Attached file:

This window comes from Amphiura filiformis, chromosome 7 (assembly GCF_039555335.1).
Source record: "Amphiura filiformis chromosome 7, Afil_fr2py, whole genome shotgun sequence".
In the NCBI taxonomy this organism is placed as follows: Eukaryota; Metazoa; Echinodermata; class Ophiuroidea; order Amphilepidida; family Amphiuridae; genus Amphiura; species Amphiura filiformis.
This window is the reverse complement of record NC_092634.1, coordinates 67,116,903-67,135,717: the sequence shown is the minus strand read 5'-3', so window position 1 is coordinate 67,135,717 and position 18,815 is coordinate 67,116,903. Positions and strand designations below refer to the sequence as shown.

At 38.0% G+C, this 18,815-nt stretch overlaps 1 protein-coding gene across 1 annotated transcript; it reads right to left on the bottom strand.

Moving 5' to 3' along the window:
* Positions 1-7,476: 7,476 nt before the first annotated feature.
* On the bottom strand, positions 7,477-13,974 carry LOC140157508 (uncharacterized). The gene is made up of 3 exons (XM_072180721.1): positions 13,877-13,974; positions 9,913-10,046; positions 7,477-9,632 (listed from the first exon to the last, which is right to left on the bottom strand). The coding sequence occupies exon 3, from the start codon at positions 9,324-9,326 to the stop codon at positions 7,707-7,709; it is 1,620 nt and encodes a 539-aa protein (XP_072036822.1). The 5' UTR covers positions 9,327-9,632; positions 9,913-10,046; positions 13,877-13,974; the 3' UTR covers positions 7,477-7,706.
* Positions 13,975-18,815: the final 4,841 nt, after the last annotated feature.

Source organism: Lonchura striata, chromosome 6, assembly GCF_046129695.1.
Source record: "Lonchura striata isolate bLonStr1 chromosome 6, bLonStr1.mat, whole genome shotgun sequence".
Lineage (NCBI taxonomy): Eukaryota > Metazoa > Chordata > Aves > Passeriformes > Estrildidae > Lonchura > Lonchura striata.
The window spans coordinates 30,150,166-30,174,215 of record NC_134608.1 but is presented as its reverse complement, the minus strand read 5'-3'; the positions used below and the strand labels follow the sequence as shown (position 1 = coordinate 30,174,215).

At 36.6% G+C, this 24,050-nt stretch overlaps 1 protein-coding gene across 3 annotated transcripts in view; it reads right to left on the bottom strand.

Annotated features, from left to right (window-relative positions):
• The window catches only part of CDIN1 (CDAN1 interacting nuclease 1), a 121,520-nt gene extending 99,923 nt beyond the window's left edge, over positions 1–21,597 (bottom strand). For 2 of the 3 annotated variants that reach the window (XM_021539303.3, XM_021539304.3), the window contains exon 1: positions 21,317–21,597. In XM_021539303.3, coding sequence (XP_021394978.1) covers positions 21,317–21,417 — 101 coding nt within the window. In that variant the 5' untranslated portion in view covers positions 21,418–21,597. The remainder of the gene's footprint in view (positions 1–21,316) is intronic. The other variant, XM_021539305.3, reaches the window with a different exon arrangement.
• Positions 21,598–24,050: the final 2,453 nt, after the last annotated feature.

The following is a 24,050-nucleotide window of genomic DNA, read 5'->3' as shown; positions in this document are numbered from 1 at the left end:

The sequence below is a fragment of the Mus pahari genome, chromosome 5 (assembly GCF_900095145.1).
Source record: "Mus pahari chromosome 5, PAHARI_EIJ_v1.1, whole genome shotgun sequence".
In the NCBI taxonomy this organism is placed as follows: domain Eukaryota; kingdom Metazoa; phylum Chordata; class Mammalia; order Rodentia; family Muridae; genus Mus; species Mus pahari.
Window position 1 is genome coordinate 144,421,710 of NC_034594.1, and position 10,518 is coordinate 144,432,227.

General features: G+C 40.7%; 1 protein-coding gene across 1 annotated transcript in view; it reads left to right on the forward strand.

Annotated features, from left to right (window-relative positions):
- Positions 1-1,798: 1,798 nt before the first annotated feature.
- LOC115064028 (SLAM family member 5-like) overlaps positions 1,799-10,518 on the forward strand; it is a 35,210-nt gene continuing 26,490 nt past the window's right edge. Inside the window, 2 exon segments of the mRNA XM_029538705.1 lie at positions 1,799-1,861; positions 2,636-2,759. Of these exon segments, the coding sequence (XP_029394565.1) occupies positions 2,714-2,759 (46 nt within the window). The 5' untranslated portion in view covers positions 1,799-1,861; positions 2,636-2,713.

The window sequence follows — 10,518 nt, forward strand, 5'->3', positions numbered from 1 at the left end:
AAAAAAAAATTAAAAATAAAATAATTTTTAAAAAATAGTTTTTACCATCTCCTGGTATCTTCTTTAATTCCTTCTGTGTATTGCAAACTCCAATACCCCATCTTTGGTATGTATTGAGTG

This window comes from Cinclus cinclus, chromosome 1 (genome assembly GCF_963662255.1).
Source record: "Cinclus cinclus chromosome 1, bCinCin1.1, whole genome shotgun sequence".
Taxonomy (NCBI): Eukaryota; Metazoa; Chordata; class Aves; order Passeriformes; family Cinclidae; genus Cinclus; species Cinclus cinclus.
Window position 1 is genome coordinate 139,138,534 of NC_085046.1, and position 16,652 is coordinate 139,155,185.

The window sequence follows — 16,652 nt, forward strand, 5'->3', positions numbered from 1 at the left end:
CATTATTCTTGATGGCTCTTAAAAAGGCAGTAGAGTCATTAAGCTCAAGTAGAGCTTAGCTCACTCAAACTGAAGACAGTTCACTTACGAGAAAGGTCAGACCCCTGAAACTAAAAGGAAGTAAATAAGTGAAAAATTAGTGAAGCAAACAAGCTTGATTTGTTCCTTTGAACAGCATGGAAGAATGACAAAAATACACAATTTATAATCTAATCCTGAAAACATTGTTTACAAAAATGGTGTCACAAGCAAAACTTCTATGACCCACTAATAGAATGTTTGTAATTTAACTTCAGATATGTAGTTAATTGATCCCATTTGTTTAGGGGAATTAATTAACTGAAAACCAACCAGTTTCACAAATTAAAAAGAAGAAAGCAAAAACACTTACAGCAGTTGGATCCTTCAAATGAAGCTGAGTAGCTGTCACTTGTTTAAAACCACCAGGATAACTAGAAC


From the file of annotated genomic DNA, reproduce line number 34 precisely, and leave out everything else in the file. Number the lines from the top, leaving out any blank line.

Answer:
CATTATTCTTGATGGCTCTTAAAAAGGCAGTAGAGTCATTAAGCTCAAGTAGAGCTTAGCTCACTCAAACTGAAGACAGTTCACTTACGAGAAAGGTCAGACCCCTGAAACTAAAAGGAAGTAAATAAGTGAAAAATTAGTGAAGCAAACAAGCTTGATTTGTTCCTTTGAACAGCATGGAAGAATGACAAAAATACACAATTTATAATCTAATCCTGAAAACATTGTTTACAAAAATGGTGTCACAAGCAAAACTTCTATGACCCACTAATAGAATGTTTGTAATTTAACTTCAGATATGTAGTTAATTGATCCCATTTGTTTAGGGGAATTAATTAACTGAAAACCAACCAGTTTCACAAATTAAAAAGAAGAAAGCAAAAACACTTACAGCAGTTGGATCCTTCAAATGAAGCTGAGTAGCTGTCACTTGTTTAAAACCACCAGGATAACTAGAAC